The following week, however, he preached the same sermon again. This time, people were talking to each other. They didn’t quite understand what was going on. But, still, it was a good sermon, so they thanked him.

When he preached the same sermon again on the fourth Sunday, the members of the ministry personnel committee met. They were willing to give him the benefit of the doubt, but also decided that if he did it again they would confront him.

And sure enough, he preached the same sermon again the following week. So the committee Chair confronted the minister.

“We’ve heard the same sermon five weeks in a row, now. Don’t you think it’s time to write another sermon?

“Well,” said the pastor, “when you do what I told you to do in that sermon, I’ll start on another one.”

Sometimes we don’t see any crops come out of our sown seeds. All we see are weeds. Or the birds take away the seeds and there is nothing left. And sometimes we see the crops grow with varying amounts of effectiveness. There is no rhyme or reason to why some yields 30-, some 60-, and some 100-fold. It can be disheartening if you are the sower in the story.

Have you ever loved someone unconditionally only to see them squander their lives? And at the same time, aren’t there people who respond to that love in a way that multiplies the love? As a sower, don’t you begin to wonder if you shouldn’t be more careful about how and where you sow your seed of love so that it will be more productive?

But the sower in the parable reminds us of the need to be liberal with the seed rather than conservative. God’s grace is meant for everyone everywhere, not just those likely to make a positive response to it.

On the other hand, some of us feel like the seed in the parable. Sometimes we feel like God has put us someplace — and left us there — either to grow or to wither. Sometimes we blame the sower for putting us where we are, we blame the sower for not being very careful when planting us. Or we decide to make the best of where we are and bring glory to the sower of all life.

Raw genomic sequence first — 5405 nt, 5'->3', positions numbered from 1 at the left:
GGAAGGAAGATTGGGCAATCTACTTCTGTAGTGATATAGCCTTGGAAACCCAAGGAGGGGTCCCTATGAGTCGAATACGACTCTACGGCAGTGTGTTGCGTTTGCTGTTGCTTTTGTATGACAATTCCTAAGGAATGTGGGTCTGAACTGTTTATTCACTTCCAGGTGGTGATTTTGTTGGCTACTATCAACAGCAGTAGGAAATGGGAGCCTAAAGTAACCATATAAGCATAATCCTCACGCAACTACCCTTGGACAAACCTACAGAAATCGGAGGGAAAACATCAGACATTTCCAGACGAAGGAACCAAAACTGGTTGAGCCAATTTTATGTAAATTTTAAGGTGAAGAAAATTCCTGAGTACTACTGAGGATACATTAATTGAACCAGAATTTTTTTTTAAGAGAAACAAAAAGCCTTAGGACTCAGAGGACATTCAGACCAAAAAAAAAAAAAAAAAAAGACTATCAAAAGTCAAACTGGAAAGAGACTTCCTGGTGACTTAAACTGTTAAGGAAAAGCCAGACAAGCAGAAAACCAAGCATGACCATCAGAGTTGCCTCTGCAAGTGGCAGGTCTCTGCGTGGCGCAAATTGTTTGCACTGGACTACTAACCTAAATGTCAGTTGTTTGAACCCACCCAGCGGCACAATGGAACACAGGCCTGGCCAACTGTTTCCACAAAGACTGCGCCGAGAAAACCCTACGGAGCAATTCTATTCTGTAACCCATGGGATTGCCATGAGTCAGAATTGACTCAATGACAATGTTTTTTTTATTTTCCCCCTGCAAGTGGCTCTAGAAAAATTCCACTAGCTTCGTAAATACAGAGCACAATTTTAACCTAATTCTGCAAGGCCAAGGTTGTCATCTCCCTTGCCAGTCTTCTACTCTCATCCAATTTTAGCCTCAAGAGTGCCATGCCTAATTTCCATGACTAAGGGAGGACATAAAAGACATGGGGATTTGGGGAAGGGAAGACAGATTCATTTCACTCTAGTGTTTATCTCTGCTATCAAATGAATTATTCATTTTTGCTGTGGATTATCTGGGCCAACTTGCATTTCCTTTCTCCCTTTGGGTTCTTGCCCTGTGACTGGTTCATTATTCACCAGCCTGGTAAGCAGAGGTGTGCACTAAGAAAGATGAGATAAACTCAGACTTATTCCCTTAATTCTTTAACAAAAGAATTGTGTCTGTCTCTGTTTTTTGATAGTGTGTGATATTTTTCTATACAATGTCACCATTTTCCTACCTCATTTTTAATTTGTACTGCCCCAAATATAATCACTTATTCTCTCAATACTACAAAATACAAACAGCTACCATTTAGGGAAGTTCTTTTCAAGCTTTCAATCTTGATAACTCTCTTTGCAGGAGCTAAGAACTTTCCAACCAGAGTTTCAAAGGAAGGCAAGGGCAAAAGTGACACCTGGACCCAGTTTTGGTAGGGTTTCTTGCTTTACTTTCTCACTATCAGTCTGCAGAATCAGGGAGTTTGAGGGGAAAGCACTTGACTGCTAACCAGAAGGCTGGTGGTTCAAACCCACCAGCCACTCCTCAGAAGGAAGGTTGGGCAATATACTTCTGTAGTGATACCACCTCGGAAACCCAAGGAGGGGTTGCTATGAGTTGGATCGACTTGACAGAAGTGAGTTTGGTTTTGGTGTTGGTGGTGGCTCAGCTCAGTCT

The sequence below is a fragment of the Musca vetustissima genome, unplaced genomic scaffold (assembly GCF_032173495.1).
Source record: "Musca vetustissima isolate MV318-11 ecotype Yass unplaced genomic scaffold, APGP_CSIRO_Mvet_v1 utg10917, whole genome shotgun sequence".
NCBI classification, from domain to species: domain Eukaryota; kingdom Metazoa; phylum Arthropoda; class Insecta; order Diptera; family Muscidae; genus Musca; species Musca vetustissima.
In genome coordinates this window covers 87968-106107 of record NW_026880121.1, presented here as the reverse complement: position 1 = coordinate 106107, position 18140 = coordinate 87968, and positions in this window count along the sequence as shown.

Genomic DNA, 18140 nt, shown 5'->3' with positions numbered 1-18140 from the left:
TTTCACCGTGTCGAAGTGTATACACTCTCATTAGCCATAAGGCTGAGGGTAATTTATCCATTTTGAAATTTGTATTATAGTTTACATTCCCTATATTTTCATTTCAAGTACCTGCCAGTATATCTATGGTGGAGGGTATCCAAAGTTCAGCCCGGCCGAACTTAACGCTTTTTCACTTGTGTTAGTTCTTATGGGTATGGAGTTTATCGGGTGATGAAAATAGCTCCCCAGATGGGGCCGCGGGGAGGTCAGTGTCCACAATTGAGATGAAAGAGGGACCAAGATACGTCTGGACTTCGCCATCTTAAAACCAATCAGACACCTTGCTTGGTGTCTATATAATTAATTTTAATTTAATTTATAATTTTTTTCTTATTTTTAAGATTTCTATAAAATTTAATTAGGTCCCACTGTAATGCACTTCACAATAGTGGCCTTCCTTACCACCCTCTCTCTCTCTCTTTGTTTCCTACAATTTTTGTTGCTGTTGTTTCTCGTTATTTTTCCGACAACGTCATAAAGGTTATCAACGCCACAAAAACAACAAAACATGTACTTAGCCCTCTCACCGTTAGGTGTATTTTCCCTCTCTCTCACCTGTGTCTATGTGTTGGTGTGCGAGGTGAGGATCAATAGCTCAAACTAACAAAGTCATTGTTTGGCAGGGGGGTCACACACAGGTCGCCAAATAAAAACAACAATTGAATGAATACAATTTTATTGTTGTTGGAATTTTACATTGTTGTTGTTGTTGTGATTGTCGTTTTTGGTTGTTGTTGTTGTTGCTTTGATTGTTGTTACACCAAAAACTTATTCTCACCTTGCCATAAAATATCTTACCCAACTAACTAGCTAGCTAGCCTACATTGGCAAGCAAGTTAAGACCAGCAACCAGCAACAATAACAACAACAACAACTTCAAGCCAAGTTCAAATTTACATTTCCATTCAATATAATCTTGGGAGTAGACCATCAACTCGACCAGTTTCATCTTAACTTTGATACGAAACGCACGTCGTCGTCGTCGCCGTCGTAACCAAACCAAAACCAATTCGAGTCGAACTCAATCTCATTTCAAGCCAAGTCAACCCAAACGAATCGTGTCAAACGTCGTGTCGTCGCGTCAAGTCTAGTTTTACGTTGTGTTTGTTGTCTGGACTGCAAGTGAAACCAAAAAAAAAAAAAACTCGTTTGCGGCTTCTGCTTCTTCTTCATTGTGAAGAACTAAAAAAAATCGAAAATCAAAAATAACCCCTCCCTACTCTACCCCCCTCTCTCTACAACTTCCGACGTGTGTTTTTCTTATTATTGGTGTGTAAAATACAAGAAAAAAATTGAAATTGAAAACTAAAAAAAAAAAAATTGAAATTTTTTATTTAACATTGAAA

In a land that allows freedom of expression we find fewer and fewer people responding to God’s call, a call that includes all of us here. In a land where the soil has been rich, we are complacent with a 10-fold return rather than seeing the possibility of 60- or 100-fold return.

If you are the seed in the parable, what kind of soil have you been thrown upon and how are you responding to it? Is there a way for you to be more tenacious, more fruitful, more productive?

Finally, there is the soil. This is the most common way to read the parable, as if we were the soil, as if the seed were the word of God come into our hearts. This understanding of the parable is what is recorded in Matthew’s gospel. In this reading of it, the parable becomes a question of how well we hear, how well we understand: If you are the sower, I believe God is calling you to increase your generosity. If you are the seed, I believe God is calling you to take root where you are. If you are the soil, I believe God is calling you to receive God’s word with faith and allow it to grow. As a congregation, perhaps we are called to be each and all of these. As a congregation, we are called to spread the seed of God’s love in this place and at this time.

Like the teacher in the novel Why Shoot the Teacher, we may sometimes find ourselves alone in the fields of life, surrounded by thorns and weeds. Perhaps it is then that our real growth can occur.  Amen.